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Women's History Month

When we throw a House Party, we, of course, love company. This time, we really love the company we're in, because this month particular attention is paid to celebrating women. Among countless other organizations and institutions throughout the US, we're happy to join the Library of Congress, National Archives and Records Administration, National Endowment for the Humanities, National Gallery of Art and the Smithsonian and US Holocaust Memorial Museums to honor the commitments women have made through time and through the world as they have always and continue to exemplify the love, commitment and activism needed to make this a better world. Whew. Inspiring is an understatement. Every year that we celebrate "Women in History" is as unique as all the wonderful women we have in our world. We remember the remarkable contributions many women have made such as Jane Addams, Mother Teresa, Rosa Parks, Eleanor Roosevelt, Harriet Tubman and Indira Gandhi, to name a few. Since 1987, the country has set aside a month to explore, to honor and to celebrate all of the individuals who have played critical roles as activists, environmentalists, scientists, historians, groundbreakers, doctors, lawyers, teachers and - at the most basic - most often the glue that cements relationships, families, communities and society at large.

Here are some interesting films and books I'd recommend to learn more about these great accomplishments:

Iron Jawed Angels is a 2004 film starring Hilary Swank which tells the story of Alice Paul and Lucy Burns, two political activists who fought, peacefully, to grant women the right to vote in the early 1900s.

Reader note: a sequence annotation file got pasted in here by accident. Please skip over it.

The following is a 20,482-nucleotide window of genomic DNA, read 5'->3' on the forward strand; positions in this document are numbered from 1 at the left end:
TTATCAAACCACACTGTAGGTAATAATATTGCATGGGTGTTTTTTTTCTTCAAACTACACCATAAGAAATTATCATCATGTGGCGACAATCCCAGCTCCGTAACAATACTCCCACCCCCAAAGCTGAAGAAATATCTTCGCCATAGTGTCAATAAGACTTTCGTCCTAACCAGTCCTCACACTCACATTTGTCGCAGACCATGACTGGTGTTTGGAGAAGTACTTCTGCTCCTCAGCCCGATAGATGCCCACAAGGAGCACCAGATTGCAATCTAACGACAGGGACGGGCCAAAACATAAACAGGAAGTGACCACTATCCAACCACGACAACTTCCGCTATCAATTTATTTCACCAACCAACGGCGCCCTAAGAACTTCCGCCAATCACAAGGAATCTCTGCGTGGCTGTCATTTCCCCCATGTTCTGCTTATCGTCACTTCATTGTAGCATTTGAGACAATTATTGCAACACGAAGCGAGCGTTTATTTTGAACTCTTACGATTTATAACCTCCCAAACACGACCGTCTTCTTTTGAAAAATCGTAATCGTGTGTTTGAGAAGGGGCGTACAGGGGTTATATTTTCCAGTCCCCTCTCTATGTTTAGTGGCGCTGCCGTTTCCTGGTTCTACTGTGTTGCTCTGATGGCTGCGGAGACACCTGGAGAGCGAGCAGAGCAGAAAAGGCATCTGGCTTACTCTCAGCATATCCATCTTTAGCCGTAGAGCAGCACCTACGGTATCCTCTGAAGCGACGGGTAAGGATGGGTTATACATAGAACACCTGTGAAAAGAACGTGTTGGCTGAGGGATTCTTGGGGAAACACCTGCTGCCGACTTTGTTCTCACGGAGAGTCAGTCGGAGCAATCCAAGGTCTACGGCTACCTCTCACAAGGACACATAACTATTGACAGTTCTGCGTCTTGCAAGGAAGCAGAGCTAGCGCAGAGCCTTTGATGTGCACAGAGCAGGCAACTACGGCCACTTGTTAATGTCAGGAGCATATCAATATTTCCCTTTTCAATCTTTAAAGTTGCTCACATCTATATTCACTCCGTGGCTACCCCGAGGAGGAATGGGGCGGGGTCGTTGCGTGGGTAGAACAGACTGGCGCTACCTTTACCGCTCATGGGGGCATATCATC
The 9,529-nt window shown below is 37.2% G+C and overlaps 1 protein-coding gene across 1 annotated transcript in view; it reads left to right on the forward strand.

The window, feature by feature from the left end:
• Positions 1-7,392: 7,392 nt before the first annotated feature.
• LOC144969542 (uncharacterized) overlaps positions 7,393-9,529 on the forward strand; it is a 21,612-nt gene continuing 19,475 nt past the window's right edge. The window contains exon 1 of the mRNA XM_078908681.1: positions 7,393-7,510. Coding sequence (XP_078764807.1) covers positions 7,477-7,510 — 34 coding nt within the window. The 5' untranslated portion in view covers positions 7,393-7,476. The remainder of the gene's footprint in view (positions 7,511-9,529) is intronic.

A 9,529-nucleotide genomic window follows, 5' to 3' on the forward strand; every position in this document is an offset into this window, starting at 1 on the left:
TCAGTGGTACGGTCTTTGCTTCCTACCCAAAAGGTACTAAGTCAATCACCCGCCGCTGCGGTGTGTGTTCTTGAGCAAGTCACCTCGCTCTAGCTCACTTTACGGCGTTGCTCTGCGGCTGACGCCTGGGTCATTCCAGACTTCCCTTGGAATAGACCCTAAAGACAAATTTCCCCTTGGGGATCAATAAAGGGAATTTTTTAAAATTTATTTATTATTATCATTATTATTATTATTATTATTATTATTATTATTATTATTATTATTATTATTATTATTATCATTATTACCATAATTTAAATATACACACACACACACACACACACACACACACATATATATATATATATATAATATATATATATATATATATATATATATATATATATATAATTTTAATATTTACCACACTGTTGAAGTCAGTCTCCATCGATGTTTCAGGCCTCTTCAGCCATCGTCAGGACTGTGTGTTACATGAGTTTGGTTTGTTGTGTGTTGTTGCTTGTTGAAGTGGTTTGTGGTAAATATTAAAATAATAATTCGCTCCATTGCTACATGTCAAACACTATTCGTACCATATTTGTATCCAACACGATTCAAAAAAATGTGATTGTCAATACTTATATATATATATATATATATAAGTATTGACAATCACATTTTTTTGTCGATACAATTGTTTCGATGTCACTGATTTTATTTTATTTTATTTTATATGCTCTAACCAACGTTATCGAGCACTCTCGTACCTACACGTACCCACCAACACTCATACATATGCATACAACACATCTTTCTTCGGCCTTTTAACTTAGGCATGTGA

Around the World in 72 Days is a movie about Nellie Bly, a journalist, who faked insanity and checked herself into a mental institution to expose the horrific conditions.

A classic, The Diary of Anne Frank, is a book about a young girl who's hiding from the Nazi Occupation during the Holocaust.

A Room of One's Own is an extended essay by English writer, Virginia Woolf. She examines women's struggles through classic literary pieces.

Lastly, as most of you may be familiar with from the recent House Party, MAKERS: Women Who Make America is a documentary about the women who have continued to shape American history into the present time. If you haven't had a chance to see it yet, check it out.

In almost every country worldwide, the life expectancy for women is higher than men. That might be because women are accustomed to dreaming for a better future. And they need us around to keep those dreams alive. As John Lennon once said, "As usual, there is a great woman behind every idiot."

Which woman inspires you in your life?

About the author: Shana is a friend of House Party. She enjoys hiking, traveling, and concerts. Her party tip: Dessert, specifically chocolate.

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Cooking with Larry: Make hummus in 10 minutes